T cells orchestrate immune responses by interrogating protein expression via peptides cradled in major histocompatibility complex (MHC) molecules at the cell surface. The T cell receptor (TCR) is the fundamental unit underlying all peptide-MHC (pMHC) recognition events. In the thymus, T cell signalling induced by self-pMHC engagement contributes to the process of selection at the double-positive stage, whereby only a fraction of thymocytes bearing TCRs within a narrow affinity range are permitted to differentiate into mature T cells.1 In secondary lymphoid organs, ligation of the TCR to pMHC provides the cell with the earliest signals required for the execution of a complex differentiation programme associated with effector function. In the steady state, homeostasis of T cell numbers is also MHC-dependent.2

The TCR is a heterodimer of one α and one β chain, or one γ and one δ chain, which are disulphide-linked.3,4 Each TCR chain is composed of a constant and a variable domain, followed by a membrane-spanning region and a short cytosolic tail. Diversity in the TCR is predominantly confined to six hypervariable hairpin loops in the variable domains, called complementarity-determining regions5 (CDR) (Figure 1a). TCR chains are assembled somatically during T cell development by the joining of discrete V, (D) and J gene segments by recombination activating gene (RAG)1 and RAG2 (Figures 1b and 2). The process of V (D) J recombination is such that CDR1α, CDR1β, CDR2α and CDR2β are entirely encoded in germline DNA segments. In contrast, the CDR3 loops are the product of junctional diversity and are consequently hypervariable (Figure 1b).

Figure 1
figure 1

TCR protein and gene structure. (a) Structure of the AS01 TCR.39 The TCR-α and TCR-β CDR loops are short hairpin turns linking adjacent β-strands. (b) CDR1 and CDR2 are entirely encoded in the germline V genes, whereas CDR3 lies at the junction between the rearranged V and J segments (TCR-α) and V, D and J segments (TCR-β). The CDR3 junctional sites are assembled by random addition and deletion of template and non-template nucleotides (blue for TCR-α and orange for TCR-β). CDR, complementarity-determining region; TCR, T cell receptor.

Figure 2
figure 2

Gene rearrangement at the tr loci. (a) VJ recombination at the tra locus. The tra locus (in which the TCR-δ, or trd locus is also embedded) comprises a 5′ V gene segment cluster (46 TRAV segments) followed by a central J cluster (51 TRAJ segments) and a single C gene segment (TRAC). TCR-δ D and J segments (TRDD and TRDJ, respectively) are also present in the locus. V to J recombination brings together one of many TRAV segments to one of many TRAJ segments. The intervening sequences are spliced out, producing a TCR-α transcript in which V, J and C segments are directly adjacent. (b) VDJ recombination at the trb locus. The trb locus is composed of a 5′ V cluster (48 TRBV gene segments) followed by two 3′ TRBD–TRBJ–TRBC clusters. VDJ recombination is a two-step, ordered process. D to J recombination occurs first, juxtaposing TRBD1 to one of the six TRBJ1 segments or TRBD2 to one the seven TRBJ2 segments. V to DJ recombination subsequently brings the rearranged DJ join to one of many TRBV segments. The intervening sequences are then spliced out, generating a TCR-β transcript in which, V, D, J and C segments are directly adjacent. TCR, T cell receptor.

Gene rearrangement is an essential event in the life of a T cell. Expression of RAG1 and RAG2 is lymphoid-specific and dictates irreversible T cell lineage commitment in developing thymocytes.6 Moreover, gene rearrangement provides the T cell compartment with sufficient diversity to sustain protective immunity. Indeed, the importance of receptor diversification is apparent in murine models and in a number of primary immunodeficiencies in humans. For instance, rag-deficient mice are devoid of T and B lymphocytes.7 In humans, rag deficiency is linked to severe combined immunodeficiency, and other rag mutations can lead to immunodeficiency with expansion of γδ T cells or with idiopathic CD4+ T cell lymphopaenia. Mis-sense mutations in rag1 and rag2 are the cause of Omenn syndrome, a disease with graft-versus-host disease-like clinical presentation.8,9 Omenn syndrome is characterized by expansion of autoreactive CD4+ T cells with an oligoclonal repertoire and is fatal to infants between 2 and 6 months of age as a result of recurrent infections.10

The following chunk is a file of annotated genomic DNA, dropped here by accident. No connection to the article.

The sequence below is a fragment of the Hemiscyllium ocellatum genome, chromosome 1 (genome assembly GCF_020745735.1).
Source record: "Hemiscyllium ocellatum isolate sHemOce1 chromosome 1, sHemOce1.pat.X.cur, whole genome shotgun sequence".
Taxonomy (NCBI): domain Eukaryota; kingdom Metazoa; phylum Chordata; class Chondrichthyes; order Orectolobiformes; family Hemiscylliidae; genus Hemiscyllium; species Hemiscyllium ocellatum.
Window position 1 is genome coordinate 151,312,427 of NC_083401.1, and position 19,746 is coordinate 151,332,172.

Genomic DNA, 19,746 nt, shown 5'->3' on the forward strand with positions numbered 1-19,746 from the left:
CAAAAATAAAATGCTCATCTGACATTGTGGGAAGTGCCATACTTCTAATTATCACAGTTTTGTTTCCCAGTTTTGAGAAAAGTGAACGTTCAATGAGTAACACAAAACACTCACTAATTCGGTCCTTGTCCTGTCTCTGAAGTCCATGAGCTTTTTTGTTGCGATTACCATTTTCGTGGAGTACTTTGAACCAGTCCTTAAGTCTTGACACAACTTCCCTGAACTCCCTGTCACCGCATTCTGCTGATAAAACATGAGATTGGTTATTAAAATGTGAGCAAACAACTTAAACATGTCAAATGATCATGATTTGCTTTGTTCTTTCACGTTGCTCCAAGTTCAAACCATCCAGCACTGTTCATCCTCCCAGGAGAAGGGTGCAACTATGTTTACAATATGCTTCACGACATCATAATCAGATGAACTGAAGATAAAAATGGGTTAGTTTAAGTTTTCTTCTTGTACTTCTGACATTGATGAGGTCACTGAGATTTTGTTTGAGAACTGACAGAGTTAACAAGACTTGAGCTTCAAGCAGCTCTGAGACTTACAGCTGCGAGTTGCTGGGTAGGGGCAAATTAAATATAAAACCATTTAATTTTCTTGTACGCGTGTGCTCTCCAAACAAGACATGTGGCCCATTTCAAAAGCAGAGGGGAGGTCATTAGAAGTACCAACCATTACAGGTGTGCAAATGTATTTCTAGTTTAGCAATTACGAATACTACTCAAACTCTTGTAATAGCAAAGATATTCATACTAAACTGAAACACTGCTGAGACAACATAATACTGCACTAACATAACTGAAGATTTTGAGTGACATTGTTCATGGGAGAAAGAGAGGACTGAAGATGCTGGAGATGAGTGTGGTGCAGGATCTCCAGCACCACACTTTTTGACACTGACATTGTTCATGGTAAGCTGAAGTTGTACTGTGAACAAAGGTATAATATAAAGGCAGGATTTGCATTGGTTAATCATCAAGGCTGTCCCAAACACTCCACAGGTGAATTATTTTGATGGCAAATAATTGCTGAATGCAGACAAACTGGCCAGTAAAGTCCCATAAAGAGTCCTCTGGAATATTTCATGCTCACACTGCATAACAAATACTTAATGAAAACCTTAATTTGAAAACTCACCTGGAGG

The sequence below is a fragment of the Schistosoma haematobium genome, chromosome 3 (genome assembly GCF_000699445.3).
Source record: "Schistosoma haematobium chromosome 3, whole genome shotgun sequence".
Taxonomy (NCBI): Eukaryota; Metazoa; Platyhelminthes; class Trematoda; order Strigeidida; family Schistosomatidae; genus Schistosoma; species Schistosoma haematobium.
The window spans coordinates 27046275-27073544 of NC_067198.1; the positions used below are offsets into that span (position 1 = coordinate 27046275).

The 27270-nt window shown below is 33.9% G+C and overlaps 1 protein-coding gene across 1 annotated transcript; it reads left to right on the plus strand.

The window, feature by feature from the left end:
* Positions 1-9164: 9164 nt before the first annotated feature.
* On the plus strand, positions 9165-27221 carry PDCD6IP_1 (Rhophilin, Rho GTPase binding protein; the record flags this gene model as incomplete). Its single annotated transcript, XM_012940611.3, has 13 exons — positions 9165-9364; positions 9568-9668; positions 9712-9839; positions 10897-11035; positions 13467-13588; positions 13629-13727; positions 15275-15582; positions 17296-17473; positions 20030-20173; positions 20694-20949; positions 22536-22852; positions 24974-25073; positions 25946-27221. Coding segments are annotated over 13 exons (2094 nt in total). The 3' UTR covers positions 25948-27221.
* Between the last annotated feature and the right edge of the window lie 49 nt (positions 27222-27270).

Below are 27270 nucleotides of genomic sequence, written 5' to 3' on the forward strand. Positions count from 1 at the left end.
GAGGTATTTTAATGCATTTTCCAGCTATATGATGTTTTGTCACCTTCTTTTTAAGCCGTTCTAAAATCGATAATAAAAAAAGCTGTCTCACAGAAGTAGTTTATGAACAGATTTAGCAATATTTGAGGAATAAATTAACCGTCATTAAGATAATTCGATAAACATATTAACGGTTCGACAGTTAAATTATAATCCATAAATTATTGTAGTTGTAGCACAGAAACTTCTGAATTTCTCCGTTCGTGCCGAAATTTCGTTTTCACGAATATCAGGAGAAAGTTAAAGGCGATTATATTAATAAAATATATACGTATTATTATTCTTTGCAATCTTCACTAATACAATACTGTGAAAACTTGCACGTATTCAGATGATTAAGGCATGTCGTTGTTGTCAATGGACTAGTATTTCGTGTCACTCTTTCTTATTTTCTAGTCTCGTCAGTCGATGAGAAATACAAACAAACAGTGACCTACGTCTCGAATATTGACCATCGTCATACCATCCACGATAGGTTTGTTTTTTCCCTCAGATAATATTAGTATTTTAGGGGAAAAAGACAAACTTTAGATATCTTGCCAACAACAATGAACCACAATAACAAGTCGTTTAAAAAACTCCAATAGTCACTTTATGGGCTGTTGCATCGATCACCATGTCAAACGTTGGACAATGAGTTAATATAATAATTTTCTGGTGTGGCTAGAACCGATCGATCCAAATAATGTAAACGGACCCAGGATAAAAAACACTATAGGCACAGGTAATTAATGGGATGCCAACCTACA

The theoretical diversity in the TCR-αβ repertoire is estimated at 1015 clones in mice11 and 1018 in humans.12 Most of these specificities will never be used during an individual’s lifetime, as the murine and human peripheral repertoires are composed of 2 million13 and 25 million14 clonotypes, respectively. Out of 25 million human TCRs, some clonotypes referred to as ‘public’ TCRs can be found in different individuals, while others are largely unique to an individual and are said to be ‘private’.

The molecular principles that dictate which TCRs are assembled and selected to seed the peripheral pool, which are shared between individuals and which are private are only starting to emerge. Dissecting the distribution of TCR clonotypes within an individual, and across individuals, in health and disease is critical to our understanding of protective T cell-mediated responses. In this review, we discuss the various factors working to shape the pre-selection, naive and antigen-specific TCR repertoires. We bring particular attention to recent studies which suggest that TCR ‘signatures’ shared across genetically disparate individuals may become important diagnostic tools and predictors of immune protection or disease.

TCR diversity in the pre-selection repertoire

Gene rearrangement is typically thought of as an inherently random process. Intuitively, stochastic diversification of the repertoire would seem advantageous, maximizing potential immune coverage without prior bias towards certain specificities. However, numerous studies have demonstrated that the complexity of the repertoire is not achieved at random. Rather, generation of diversity in αβ T cells is tightly regulated and the composition of the repertoire, even prior to thymic selection is highly structured.